Random Thoughts

As the title suggests, there is no overarching theme or topic to this week’s entry, or much forward momentum with regards to the various works in progress (at least none jotted down into Word or scribbled on paper). Real Life and its perpetual existence occupy a significant chunk of time and energy that could otherwise be used to focus on universe / history building and keeping track of all the source material I intent to homage in the MASC Chronicles (and other works in progress which may or may not have some sort of connection to the aforementioned epic series saga). It shouldn’t be this complicated to craft and narrate a story from beginning to end, or from the end backwards, or time hopping from one perspective to another giving the reader an additional layer to puzzle out.

Oh wait.

Maybe it is complicated, even when it shouldn’t be.

Or should it be?

I have no idea.

On the surface it seems an easy task – develop some Characters, categorize them in the classic (vintage?) archetypes (Protagonist, Antagonist, Sidekick, Love Interest, Authority Figure, Rogue, etc.) and create the Plot (a Quest or Task to complete, a Problem or Mystery to solve or an Obstacle or Challenge to overcome).

The rest is window dressing, right?

Well, no.

Not really.

Complexity within a story (and its characters) has its moments – if a story is as straightforward as outlined above, then there would be only a handful of stories to tell and it would be predicable and dull. The differences in time, location, cultures, and / or species (if venturing into Fantasy, Science Fiction or Horror) allows for the same (basic) plot and its archetypes to be recycled and reinvented for all time. I’ve touched upon this notion in a past entry (I don’t recall which one at the moment), and it allows for those general ideas to be reinterpreted and retold from a certain different point of view.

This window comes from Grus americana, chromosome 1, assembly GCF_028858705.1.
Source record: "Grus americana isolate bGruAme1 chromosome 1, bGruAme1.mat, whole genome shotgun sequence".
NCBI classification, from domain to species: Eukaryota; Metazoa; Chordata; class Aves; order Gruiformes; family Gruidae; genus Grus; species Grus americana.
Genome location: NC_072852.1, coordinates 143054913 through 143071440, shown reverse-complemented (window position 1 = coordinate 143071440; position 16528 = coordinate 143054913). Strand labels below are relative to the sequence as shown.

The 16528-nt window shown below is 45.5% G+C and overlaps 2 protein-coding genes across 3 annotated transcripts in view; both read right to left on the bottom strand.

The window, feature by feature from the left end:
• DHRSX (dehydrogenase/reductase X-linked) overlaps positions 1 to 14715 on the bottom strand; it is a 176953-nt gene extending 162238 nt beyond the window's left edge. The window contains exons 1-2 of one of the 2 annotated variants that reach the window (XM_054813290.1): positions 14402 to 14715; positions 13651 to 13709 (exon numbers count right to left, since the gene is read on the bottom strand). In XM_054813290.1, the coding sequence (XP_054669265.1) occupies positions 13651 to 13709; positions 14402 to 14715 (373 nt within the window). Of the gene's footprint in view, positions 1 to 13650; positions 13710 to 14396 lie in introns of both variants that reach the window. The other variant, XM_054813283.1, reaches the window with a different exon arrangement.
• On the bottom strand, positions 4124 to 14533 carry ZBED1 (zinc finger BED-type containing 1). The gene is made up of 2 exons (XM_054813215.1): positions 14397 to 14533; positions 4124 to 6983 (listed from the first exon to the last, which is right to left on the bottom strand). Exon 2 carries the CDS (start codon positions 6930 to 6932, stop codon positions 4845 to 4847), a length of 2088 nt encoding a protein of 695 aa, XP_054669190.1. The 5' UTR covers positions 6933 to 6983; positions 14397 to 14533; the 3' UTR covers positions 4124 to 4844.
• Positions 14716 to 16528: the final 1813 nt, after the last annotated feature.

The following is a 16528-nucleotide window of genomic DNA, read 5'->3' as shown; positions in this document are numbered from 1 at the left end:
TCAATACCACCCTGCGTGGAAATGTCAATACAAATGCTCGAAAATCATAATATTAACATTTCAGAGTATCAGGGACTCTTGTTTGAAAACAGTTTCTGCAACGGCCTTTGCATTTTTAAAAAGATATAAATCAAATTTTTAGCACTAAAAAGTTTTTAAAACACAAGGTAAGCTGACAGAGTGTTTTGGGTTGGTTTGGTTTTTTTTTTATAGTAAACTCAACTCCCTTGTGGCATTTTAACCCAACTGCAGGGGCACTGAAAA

It’s concurrently new and familiar, which might be a paradox waiting to tear a hole in the time / space continuum leading to the Universe resetting itself on its axis…

A few more weeks until Doctor Who returns (and a few months until Game of Thrones returns).


The Art (and Craft) of creating stories is important and Arts and Craft are integral components of Life, the Universe and Everything – a method to commentate on Current Events and speculate on what Could Happen in the near (and far) future. The flourishing of Ideas and discussing different (and possibly contradictory) points of view further develop Society, Culture and (hopefully) aim to unite and not divide.

I didn’t intend to imply any quasi-political allusions in some of the recent posts, but considering all that has happened in the past few months, perhaps now is the time to speak up (as it were)

Attention must be paid, lest history (and not the good kind) repeats itself.

Again, there wasn’t an objective to this entry, just more of the quasi-rambling (somewhat coherent?) musings rumbling in the brain.

Finding the time to allay the anxiety and attempt to tune out the negativity (to a point) from the (External) Real World and focus on the possibilities of the (Internal) Fictional World is the Task to accomplish.